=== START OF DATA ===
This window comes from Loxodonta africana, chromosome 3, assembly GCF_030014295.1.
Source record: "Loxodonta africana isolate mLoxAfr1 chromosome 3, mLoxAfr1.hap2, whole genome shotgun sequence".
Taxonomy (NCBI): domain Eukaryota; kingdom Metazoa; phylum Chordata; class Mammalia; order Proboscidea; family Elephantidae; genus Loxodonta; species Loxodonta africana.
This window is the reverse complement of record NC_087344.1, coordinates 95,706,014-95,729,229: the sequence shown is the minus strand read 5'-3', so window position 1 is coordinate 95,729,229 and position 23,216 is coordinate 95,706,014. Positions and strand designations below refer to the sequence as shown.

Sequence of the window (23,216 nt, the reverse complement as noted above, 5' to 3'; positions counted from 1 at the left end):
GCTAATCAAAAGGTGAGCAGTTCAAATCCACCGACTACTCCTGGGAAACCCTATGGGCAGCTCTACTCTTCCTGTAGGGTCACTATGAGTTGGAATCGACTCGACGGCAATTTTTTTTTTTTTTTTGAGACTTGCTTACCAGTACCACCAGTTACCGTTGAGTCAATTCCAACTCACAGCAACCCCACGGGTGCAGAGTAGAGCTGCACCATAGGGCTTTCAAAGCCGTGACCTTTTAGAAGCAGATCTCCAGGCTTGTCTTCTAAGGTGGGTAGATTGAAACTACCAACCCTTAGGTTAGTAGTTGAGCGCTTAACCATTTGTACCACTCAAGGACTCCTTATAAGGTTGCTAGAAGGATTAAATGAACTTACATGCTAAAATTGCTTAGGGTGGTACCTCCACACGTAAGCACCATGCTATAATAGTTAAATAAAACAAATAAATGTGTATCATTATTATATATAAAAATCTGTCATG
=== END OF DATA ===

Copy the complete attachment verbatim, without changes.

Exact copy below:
This window comes from Loxodonta africana, chromosome 3, assembly GCF_030014295.1.
Source record: "Loxodonta africana isolate mLoxAfr1 chromosome 3, mLoxAfr1.hap2, whole genome shotgun sequence".
Taxonomy (NCBI): domain Eukaryota; kingdom Metazoa; phylum Chordata; class Mammalia; order Proboscidea; family Elephantidae; genus Loxodonta; species Loxodonta africana.
This window is the reverse complement of record NC_087344.1, coordinates 95,706,014-95,729,229: the sequence shown is the minus strand read 5'-3', so window position 1 is coordinate 95,729,229 and position 23,216 is coordinate 95,706,014. Positions and strand designations below refer to the sequence as shown.

Sequence of the window (23,216 nt, the reverse complement as noted above, 5' to 3'; positions counted from 1 at the left end):
GCTAATCAAAAGGTGAGCAGTTCAAATCCACCGACTACTCCTGGGAAACCCTATGGGCAGCTCTACTCTTCCTGTAGGGTCACTATGAGTTGGAATCGACTCGACGGCAATTTTTTTTTTTTTTTTGAGACTTGCTTACCAGTACCACCAGTTACCGTTGAGTCAATTCCAACTCACAGCAACCCCACGGGTGCAGAGTAGAGCTGCACCATAGGGCTTTCAAAGCCGTGACCTTTTAGAAGCAGATCTCCAGGCTTGTCTTCTAAGGTGGGTAGATTGAAACTACCAACCCTTAGGTTAGTAGTTGAGCGCTTAACCATTTGTACCACTCAAGGACTCCTTATAAGGTTGCTAGAAGGATTAAATGAACTTACATGCTAAAATTGCTTAGGGTGGTACCTCCACACGTAAGCACCATGCTATAATAGTTAAATAAAACAAATAAATGTGTATCATTATTATATATAAAAATCTGTCATG